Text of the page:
21 Feb 2010
TakoYaki is one of the famous dishes in Kawasaki( town i live)..Its the greatest Street snack in all the local festivals. Though the dish looks yummy the tought changes if you think of its ingredients Octopus and slimy squids..
Takoyaki - The Literal translation is Octopus Fry or Grill.
Takoyaki is a popular Japanese dumpling made of batter, diced or whole baby octopus, tempura scraps (tenkasu), pickled ginger, and green onion, topped with okonomiyaki sauce, ponzu, mayonnaise, green laver (aonori) which is some seaweeds, and katsuobushi (fish shavings), first popularized in Taisho-era Osaka, where a street vendor named Endo Tomekichi is credited with its invention in 1935.
Takoyaki pan - A takoyaki pan is typically made of cast iron with half-spherical molds. The heavy iron evenly heats the takoyaki. It is very similar to the Paniyaram making kadai.
Images from Google:
History of the Cuisine
Endo Tomekichi is credited with the invention of takoyaki. He was a street vendor in Osaka, who sold choboyaki from a cart. As had been done with okonomiyaki, he began to experiment with new ingredients for the batter balls.
At the time, in the city of Akashi, in the prefecture of Hyogo, just to the west of Osaka, a popular treat called akashiyaki, was being sold. It was a piece of boiled octopus, surrounded by a loose, eggy batter, and accompanied by a clear broth that could be used for dipping. Octopus were plentiful in the Seto Inland Sea, and in 1935 Endo tried putting octopus in his choboyaki and adding a flavoring to the batter. The new snack proved to be a milestone.
Endo's success allowed him to open a shop in the Nishinari ward of Osaka City called Aizuya. which still serves the firm, dry batter balls with a chunk of octopus tentacle inside that is the quintessential form of takoyaki. In the original recipe there were no other ingredients, toppings, or sauces.
Not only was Endo's invention a popular success, it was to become the mascot of its home city. You can find takoyaki in its many variations throughout modern-day Japan, but in Osaka's gift shops and department stores you can buy takoyaki paraphernalia such as key chains, dolls, cell phone straps, even takoyaki-shaped computer memory devices.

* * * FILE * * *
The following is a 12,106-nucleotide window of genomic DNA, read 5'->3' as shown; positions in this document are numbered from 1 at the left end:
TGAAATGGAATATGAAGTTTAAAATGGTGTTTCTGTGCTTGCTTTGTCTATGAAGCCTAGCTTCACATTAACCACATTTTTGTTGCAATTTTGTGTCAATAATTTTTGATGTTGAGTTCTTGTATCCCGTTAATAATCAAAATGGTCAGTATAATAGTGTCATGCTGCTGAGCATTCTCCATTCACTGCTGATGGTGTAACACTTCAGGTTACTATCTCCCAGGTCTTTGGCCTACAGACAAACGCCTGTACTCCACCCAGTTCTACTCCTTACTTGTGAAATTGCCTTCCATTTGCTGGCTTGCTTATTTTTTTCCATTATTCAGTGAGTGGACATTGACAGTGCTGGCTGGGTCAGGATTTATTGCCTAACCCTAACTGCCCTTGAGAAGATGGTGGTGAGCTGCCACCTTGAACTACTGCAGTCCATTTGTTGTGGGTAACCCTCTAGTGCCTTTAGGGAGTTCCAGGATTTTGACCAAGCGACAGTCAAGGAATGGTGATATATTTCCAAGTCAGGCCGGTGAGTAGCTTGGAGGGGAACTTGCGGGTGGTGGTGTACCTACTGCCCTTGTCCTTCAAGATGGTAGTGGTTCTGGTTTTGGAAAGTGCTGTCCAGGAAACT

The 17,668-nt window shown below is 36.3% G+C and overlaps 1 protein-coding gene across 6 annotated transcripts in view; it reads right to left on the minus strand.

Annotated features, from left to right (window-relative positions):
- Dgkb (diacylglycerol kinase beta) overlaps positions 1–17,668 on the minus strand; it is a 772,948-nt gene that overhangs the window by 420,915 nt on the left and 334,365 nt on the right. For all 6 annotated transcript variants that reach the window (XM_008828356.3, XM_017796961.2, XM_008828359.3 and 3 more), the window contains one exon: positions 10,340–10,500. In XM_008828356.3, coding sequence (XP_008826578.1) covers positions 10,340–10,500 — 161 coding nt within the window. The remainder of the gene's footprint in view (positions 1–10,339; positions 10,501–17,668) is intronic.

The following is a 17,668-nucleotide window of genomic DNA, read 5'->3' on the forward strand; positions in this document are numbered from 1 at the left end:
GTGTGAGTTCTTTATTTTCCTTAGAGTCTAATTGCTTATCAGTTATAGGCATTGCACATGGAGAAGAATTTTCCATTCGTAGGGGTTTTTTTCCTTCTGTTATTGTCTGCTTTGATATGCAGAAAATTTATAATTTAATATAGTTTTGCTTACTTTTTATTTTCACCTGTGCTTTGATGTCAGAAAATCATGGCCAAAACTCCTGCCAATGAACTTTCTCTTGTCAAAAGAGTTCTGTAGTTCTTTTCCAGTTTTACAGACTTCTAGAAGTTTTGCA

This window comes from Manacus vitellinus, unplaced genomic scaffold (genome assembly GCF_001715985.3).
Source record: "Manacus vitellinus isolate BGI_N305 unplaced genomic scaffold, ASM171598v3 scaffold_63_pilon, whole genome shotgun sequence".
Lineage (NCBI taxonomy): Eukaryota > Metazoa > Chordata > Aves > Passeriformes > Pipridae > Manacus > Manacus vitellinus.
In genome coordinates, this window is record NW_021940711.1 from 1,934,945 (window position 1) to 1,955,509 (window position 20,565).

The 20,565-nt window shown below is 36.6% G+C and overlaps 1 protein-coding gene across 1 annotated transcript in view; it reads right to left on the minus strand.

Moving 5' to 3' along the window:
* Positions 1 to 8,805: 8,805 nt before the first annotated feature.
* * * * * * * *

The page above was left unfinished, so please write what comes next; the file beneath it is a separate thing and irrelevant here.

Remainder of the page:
Ironically, one of the best places to introduce yourself to the many faces of takoyaki is just outside of Universal Studios Japan. An overwhelming number of visitors to Osaka's thoroughly Hollywood theme park said they were disappointed there was nowhere in the area where they could sample genuine takoyaki. Universal City Walk, just outside USJ, responded by opening the Takoyaki Museum in July 2006
The "museum" consists of five vendors, branches of takoyaki shops in Osaka, where you can review takoyaki history, sample the variations have come about since 1935, and pick up souvenirs, all under one roof. You could start with the Kukuro branch. They offer takoyaki's predecessor, akashiyaki, and takoyaki with a dark and piquant sauce.
The chefs there all wear name tags that display a rating of their skill on a scale of one to five stars, and it is fascinating to watch the masters turning steaming batter balls with needle-pointed steel chopsticks at lightning speed.
There is a branch of Aizuya there, still selling the original product. The other branches offer more recent variations. The Kougaryu branch from Amerika-mura serves takoyaki with a sweet sauce and plenty of mayonnaise, a variety popular among the younger generation of Japanese. The Imotako branch includes little chunks of potato in their recipe, and the Juhachiban branch adds generous quantities of milk and dried shrimp to their batter. The gift shop sells frozen takoyaki, takoyaki mascots and trinkets, equipment for making takoyaki, and dry confections made to look and taste similar to the real thing.
Whether you begin your appreciation of takoyaki at the Takoyaki Museum or in the wider ranges of the city of Osaka, or even somewhere else in Japan, be careful not to bite in too soon. That little chunk of octopus remains unexpectedly hot for a long while.